Which brings me to the relevance of ALL of that. I was terrified. Absolutely terrified that somehow the Navy would find out. I imagined this all pervading big brother state that would flag my computer and instantly eliminate me from contention. DADT might not have been face to face discrimination, but the mental prison it put me in was so inescapable that it actually cost me Stanford. Coming out was so impossible that I actually had a wonderful complacency about the whole thing. In all of high school I was only ever asked if I was gay once, and I was definitely never bullied. I had no external problems because of my homosexuality. I just had to outlast DADT, and once I came to terms with that I became a much more stable, happy human being. Within the cocoon DADT forced me into, I developed alone. I had no gay friends, no gay interactions, and no gay drama. While the whole episode was draining, and the fear of the Navy finding out was crushing, I actually was able to come to terms with things and had a much easier time later coming out because I had already accepted myself. I just needed it to be legal to express myself first.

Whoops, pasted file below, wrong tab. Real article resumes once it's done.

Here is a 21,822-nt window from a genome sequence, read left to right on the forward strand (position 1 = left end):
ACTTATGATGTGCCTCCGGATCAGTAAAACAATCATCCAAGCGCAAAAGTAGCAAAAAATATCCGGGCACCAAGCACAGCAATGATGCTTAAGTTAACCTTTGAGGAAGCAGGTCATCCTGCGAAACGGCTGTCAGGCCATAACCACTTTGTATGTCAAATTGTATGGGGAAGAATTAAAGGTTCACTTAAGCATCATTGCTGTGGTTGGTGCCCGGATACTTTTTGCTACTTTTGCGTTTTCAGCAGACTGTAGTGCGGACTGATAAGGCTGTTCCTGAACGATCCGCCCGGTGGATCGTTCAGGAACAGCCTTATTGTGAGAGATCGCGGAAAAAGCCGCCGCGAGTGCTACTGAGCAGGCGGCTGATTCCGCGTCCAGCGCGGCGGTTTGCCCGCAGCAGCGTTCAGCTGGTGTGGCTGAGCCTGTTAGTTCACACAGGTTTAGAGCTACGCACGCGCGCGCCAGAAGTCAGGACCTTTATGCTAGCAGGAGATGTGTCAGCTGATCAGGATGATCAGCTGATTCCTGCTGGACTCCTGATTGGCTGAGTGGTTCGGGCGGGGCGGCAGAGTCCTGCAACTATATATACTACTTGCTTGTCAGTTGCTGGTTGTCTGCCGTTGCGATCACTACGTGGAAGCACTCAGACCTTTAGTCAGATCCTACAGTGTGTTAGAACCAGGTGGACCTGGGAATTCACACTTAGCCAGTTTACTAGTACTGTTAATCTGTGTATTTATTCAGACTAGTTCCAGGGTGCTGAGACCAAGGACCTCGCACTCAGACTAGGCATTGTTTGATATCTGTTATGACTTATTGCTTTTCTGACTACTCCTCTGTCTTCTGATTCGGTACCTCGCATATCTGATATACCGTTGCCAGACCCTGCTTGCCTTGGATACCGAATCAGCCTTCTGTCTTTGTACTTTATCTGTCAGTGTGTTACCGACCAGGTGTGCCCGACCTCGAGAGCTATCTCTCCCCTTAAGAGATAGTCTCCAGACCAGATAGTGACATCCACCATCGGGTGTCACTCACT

So now you have the two parts that made up my gay world from 12-18, the internet and the Navy. Of course, there was one hiccup in that fabric, one that was the worst moment of my life. I blocked out most of it, and even now I find it so terribly embarrassing that I can only bring myself to sketch the roughest of outlines. Basically, my mom did find out what I was doing on the computer, and at 14 she confronted me. What follows is why I said that is impossible to forcibly out someone in my last post, yes you can expose their identity, but until they accept who they are they are not truly “out.” And so it was for me.